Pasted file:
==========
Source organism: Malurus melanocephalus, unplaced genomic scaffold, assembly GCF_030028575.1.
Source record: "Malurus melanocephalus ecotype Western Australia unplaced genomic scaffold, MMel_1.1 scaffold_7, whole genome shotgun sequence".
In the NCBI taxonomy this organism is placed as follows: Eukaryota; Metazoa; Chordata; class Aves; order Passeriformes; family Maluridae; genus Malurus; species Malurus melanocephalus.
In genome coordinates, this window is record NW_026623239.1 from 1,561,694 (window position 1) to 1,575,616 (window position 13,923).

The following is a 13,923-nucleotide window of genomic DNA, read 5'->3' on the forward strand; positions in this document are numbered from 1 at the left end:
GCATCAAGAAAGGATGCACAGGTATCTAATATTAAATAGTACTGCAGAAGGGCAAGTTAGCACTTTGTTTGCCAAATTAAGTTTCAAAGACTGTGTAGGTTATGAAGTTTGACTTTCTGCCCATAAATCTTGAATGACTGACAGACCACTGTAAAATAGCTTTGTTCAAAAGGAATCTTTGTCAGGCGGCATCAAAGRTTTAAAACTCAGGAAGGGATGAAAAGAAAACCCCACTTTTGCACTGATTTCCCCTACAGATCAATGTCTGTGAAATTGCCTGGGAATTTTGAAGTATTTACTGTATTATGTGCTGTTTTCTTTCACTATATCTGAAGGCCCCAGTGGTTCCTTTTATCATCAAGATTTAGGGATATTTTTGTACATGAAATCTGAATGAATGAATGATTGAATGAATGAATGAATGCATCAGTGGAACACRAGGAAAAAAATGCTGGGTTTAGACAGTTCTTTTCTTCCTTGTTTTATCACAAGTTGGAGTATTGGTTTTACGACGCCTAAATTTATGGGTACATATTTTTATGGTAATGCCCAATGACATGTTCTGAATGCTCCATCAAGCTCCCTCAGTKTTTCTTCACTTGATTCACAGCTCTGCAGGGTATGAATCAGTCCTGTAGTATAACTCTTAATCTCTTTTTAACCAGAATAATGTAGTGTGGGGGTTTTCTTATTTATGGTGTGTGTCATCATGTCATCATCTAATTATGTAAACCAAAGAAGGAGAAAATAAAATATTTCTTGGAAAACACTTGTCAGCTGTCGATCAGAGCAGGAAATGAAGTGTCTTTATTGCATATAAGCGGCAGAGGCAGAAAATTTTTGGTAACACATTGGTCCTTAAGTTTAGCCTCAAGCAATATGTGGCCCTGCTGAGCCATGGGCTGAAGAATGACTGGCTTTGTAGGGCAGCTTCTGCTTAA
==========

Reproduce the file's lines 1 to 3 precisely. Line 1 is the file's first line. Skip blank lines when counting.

Source organism: Malurus melanocephalus, unplaced genomic scaffold, assembly GCF_030028575.1.
Source record: "Malurus melanocephalus ecotype Western Australia unplaced genomic scaffold, MMel_1.1 scaffold_7, whole genome shotgun sequence".
In the NCBI taxonomy this organism is placed as follows: Eukaryota; Metazoa; Chordata; class Aves; order Passeriformes; family Maluridae; genus Malurus; species Malurus melanocephalus.